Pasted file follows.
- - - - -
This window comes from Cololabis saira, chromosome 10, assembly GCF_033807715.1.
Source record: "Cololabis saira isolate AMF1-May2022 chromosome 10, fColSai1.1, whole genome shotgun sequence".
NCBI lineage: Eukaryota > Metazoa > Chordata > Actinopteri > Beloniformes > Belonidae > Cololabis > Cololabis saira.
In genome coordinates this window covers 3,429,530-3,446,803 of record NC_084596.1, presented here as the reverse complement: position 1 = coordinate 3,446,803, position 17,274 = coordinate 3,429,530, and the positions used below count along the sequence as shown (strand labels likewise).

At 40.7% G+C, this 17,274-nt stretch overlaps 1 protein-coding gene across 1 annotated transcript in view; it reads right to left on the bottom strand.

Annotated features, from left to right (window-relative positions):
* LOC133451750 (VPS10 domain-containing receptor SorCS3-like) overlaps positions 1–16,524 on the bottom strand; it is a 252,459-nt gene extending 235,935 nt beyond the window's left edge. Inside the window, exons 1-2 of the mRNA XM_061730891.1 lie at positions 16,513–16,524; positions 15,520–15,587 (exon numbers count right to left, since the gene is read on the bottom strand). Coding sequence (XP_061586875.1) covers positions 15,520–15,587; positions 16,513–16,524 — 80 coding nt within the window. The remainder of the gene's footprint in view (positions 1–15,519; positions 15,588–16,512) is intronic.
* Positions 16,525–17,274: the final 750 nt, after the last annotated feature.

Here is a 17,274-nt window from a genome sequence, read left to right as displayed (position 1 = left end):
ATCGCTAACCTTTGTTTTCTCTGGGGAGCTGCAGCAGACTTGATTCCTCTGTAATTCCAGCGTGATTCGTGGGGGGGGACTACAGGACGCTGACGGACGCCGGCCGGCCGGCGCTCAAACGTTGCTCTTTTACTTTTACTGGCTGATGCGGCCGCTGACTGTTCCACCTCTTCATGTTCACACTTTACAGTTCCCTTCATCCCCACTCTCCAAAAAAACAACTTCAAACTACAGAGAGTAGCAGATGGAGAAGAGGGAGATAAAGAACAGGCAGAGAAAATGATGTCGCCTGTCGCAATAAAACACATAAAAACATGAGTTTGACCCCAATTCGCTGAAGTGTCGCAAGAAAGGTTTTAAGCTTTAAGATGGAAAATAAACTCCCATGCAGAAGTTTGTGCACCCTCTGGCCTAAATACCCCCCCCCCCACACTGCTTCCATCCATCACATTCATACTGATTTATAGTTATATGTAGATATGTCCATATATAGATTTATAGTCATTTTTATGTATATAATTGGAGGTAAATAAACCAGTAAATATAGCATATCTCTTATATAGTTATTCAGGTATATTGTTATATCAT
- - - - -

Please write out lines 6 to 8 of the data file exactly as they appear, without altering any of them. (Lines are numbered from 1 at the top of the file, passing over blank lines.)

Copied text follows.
Annotated features, from left to right (window-relative positions):
* LOC133451750 (VPS10 domain-containing receptor SorCS3-like) overlaps positions 1–16,524 on the bottom strand; it is a 252,459-nt gene extending 235,935 nt beyond the window's left edge. Inside the window, exons 1-2 of the mRNA XM_061730891.1 lie at positions 16,513–16,524; positions 15,520–15,587 (exon numbers count right to left, since the gene is read on the bottom strand). Coding sequence (XP_061586875.1) covers positions 15,520–15,587; positions 16,513–16,524 — 80 coding nt within the window. The remainder of the gene's footprint in view (positions 1–15,519; positions 15,588–16,512) is intronic.
* Positions 16,525–17,274: the final 750 nt, after the last annotated feature.